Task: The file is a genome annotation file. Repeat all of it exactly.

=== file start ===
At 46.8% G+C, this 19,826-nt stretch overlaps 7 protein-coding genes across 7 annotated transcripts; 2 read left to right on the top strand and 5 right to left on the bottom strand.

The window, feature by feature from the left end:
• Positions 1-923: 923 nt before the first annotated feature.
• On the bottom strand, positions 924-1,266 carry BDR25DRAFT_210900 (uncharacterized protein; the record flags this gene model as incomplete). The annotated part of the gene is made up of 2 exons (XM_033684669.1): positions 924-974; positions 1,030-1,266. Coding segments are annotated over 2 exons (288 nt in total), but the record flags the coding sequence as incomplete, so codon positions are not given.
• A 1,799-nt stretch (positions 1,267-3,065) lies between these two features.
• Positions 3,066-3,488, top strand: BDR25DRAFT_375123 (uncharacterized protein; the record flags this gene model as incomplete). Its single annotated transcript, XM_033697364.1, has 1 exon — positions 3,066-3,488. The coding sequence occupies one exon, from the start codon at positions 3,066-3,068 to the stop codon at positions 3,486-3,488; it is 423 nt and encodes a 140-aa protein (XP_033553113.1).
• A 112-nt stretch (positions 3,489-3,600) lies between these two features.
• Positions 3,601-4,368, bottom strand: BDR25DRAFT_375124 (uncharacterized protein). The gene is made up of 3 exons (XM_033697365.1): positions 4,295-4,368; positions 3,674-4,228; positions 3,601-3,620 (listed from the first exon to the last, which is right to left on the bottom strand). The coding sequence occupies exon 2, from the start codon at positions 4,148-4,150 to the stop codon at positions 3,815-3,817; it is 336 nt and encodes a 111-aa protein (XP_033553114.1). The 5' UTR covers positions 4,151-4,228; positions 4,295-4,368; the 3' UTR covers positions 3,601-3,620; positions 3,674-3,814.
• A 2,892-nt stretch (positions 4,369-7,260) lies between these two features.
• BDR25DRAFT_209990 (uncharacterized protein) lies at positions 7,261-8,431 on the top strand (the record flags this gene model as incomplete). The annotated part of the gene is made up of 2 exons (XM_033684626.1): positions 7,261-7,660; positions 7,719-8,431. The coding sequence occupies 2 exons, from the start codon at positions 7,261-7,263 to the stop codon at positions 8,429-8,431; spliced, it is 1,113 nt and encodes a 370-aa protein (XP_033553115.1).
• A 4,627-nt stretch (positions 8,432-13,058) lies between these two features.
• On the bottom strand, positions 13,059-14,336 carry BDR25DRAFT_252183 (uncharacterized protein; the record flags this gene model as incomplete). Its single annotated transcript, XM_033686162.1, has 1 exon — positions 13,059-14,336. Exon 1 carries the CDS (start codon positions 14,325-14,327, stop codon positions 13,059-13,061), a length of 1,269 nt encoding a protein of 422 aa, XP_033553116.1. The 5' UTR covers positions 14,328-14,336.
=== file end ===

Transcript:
At 46.8% G+C, this 19,826-nt stretch overlaps 7 protein-coding genes across 7 annotated transcripts; 2 read left to right on the top strand and 5 right to left on the bottom strand.

The window, feature by feature from the left end:
• Positions 1-923: 923 nt before the first annotated feature.
• On the bottom strand, positions 924-1,266 carry BDR25DRAFT_210900 (uncharacterized protein; the record flags this gene model as incomplete). The annotated part of the gene is made up of 2 exons (XM_033684669.1): positions 924-974; positions 1,030-1,266. Coding segments are annotated over 2 exons (288 nt in total), but the record flags the coding sequence as incomplete, so codon positions are not given.
• A 1,799-nt stretch (positions 1,267-3,065) lies between these two features.
• Positions 3,066-3,488, top strand: BDR25DRAFT_375123 (uncharacterized protein; the record flags this gene model as incomplete). Its single annotated transcript, XM_033697364.1, has 1 exon — positions 3,066-3,488. The coding sequence occupies one exon, from the start codon at positions 3,066-3,068 to the stop codon at positions 3,486-3,488; it is 423 nt and encodes a 140-aa protein (XP_033553113.1).
• A 112-nt stretch (positions 3,489-3,600) lies between these two features.
• Positions 3,601-4,368, bottom strand: BDR25DRAFT_375124 (uncharacterized protein). The gene is made up of 3 exons (XM_033697365.1): positions 4,295-4,368; positions 3,674-4,228; positions 3,601-3,620 (listed from the first exon to the last, which is right to left on the bottom strand). The coding sequence occupies exon 2, from the start codon at positions 4,148-4,150 to the stop codon at positions 3,815-3,817; it is 336 nt and encodes a 111-aa protein (XP_033553114.1). The 5' UTR covers positions 4,151-4,228; positions 4,295-4,368; the 3' UTR covers positions 3,601-3,620; positions 3,674-3,814.
• A 2,892-nt stretch (positions 4,369-7,260) lies between these two features.
• BDR25DRAFT_209990 (uncharacterized protein) lies at positions 7,261-8,431 on the top strand (the record flags this gene model as incomplete). The annotated part of the gene is made up of 2 exons (XM_033684626.1): positions 7,261-7,660; positions 7,719-8,431. The coding sequence occupies 2 exons, from the start codon at positions 7,261-7,263 to the stop codon at positions 8,429-8,431; spliced, it is 1,113 nt and encodes a 370-aa protein (XP_033553115.1).
• A 4,627-nt stretch (positions 8,432-13,058) lies between these two features.
• On the bottom strand, positions 13,059-14,336 carry BDR25DRAFT_252183 (uncharacterized protein; the record flags this gene model as incomplete). Its single annotated transcript, XM_033686162.1, has 1 exon — positions 13,059-14,336. Exon 1 carries the CDS (start codon positions 14,325-14,327, stop codon positions 13,059-13,061), a length of 1,269 nt encoding a protein of 422 aa, XP_033553116.1. The 5' UTR covers positions 14,328-14,336.